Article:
Independent analyst Graham Cluley, in his analysis of ICREACH, says the database includes records obtained through Executive Order 12333, which is the main program used by the NSA to collect its data and is not subject to US Congress oversight.

"Started in 2007, ICREACH was originally intended to internally share data collected from several networks, for tracking suspect's movements, reveal political or religion affiliations and associate networks. However, according to a memo from 2010, the program has been accessible to nearly a thousand analysts working in more than 23 US government agencies that carry out intelligence work," he said on the Tripwire website.

ICREACH, he goes on to say, can process more than five billion records every day and the saved metadata has information concerning when and to whom phone calls are made or emails are sent. It may also, he notes, reveal the GPS location of a citizen's device.

"There are clearly serious questions which need to be asked about whether the authorities have overstepped their remit and invaded individuals' civil liberties and rights to privacy," he said.

Steve Smith, managing director of security consultancy Pentura, said that, irrespective of the legality of the NSA information gathering activities, this latest leak from Edward Snowden demonstrates both how far people will go to obtain personal information - and just how much information we unwittingly or unknowingly leave on the Web for others to find.

"ICREACH is obviously a highly sophisticated, resource-heavy information gathering tool that hackers and cyber-criminals are unlikely to have the man power or finances to emulate. However, looking past whether it is desirable or legal for a state to collect such information, it further highlights the importance of being careful with both personal and business data," he said.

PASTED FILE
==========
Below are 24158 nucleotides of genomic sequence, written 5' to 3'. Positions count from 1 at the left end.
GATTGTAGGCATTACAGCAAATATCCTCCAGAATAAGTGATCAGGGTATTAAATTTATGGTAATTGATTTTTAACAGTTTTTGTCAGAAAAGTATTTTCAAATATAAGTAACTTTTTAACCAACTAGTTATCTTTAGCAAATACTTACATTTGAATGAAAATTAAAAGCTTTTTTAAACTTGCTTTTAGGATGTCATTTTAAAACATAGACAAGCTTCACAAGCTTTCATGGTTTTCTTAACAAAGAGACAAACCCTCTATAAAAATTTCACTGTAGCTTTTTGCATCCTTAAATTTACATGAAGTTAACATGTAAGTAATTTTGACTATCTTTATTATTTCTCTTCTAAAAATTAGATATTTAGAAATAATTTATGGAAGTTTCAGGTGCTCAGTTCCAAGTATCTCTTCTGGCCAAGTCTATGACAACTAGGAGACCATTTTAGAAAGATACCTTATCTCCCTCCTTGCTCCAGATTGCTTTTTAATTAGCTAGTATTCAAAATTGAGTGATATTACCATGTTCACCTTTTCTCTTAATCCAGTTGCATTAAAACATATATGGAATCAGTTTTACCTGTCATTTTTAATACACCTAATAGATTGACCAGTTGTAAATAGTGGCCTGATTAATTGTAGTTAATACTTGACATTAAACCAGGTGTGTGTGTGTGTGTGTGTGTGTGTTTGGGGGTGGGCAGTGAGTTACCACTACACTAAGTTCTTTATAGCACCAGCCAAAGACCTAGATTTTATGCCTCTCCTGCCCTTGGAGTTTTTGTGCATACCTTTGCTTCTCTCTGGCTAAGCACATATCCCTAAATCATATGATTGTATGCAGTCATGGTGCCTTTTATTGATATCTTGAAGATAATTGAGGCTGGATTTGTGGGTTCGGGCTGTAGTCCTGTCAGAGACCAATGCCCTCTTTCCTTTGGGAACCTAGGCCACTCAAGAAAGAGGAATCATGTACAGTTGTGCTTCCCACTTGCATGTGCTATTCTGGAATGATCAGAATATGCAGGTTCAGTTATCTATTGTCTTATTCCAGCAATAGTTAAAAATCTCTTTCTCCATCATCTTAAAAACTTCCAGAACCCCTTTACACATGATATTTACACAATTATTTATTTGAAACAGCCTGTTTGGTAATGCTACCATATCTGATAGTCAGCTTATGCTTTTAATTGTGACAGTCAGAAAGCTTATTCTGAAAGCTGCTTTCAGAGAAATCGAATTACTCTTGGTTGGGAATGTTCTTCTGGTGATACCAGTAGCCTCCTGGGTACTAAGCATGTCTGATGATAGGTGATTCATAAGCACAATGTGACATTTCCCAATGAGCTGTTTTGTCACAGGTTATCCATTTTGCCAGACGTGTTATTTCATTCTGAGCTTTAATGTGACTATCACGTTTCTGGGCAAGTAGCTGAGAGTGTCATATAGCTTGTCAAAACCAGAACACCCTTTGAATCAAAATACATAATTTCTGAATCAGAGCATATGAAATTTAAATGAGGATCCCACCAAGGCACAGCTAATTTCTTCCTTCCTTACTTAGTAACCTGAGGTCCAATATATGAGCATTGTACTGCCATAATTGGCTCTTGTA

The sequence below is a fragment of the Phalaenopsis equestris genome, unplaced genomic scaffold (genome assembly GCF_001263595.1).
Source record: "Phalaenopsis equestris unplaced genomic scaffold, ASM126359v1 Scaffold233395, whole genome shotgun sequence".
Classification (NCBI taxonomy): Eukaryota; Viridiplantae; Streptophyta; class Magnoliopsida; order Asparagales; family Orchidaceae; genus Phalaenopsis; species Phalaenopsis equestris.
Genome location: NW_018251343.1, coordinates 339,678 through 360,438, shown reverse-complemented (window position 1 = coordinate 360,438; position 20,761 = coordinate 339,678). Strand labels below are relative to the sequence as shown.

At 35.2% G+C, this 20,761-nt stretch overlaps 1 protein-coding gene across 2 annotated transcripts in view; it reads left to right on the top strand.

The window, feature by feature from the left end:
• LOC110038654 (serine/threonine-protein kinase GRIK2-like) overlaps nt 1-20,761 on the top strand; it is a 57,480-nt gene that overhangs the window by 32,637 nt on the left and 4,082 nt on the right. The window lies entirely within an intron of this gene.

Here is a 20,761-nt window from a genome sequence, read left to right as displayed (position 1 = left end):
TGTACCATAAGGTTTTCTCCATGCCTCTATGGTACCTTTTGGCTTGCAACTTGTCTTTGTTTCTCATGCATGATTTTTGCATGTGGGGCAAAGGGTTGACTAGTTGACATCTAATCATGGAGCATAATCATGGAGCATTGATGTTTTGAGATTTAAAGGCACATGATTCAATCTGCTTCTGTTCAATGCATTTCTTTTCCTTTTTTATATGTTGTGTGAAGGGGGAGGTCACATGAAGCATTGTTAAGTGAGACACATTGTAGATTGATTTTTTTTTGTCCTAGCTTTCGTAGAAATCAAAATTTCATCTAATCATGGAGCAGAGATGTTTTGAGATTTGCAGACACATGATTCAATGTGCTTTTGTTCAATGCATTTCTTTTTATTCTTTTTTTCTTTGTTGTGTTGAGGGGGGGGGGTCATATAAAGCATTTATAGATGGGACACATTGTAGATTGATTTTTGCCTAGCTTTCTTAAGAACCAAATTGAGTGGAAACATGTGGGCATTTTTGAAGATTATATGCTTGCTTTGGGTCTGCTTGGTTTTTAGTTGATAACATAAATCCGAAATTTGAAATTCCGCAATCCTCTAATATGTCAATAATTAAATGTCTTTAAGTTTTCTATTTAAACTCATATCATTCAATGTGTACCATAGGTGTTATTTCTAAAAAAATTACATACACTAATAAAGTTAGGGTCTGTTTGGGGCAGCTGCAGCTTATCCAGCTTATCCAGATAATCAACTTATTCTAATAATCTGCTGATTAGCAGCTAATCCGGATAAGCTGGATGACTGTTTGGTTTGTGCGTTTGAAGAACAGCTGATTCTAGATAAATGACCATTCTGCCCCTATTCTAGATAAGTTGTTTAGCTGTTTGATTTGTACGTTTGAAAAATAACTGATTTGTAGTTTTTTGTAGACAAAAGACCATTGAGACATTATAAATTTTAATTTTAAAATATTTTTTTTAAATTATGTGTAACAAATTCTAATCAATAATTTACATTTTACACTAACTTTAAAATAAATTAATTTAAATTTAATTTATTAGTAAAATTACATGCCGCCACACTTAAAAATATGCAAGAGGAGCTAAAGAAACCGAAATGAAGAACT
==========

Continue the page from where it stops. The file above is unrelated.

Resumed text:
"We need to be conscious about what Web sites, applications, devices and software we use and what data they are collecting about us. Information collected by ICREACH, such as emails, mobile phone locations, Internet chats and phone calls, could, in the wrong hands, be used for social engineering and phishing attacks," he added.

Smith concluded by saying that businesses should have a clear security and data loss prevention strategy that educates staff on best practice, to reduce the risk of a trail to sensitive business data being left behind when working on the internet.

Snowden left clues for NSA but it missed them all

If the NSA still doesn't know the full extent of the greatest leak of secrets in its history, it's not because of Edward Snowden's attempts to cover his tracks. On the contrary, the NSA's most prolific whistleblower now claims he purposefully left a trail of digital bread crumbs designed to lead the agency directly to the files he'd copied.

In a Wired interview published recently, the 31-year-old megaleaker has revealed that he planted hints on NSA networks that were intended to show which of its documents he'd smuggled out among the much larger set he accessed or could have accessed. Those hints, he says, were intended to make clear his role as a whistleblower rather than a foreign spy, and to allow the agency time to minimize the national security risks created by the documents' public release.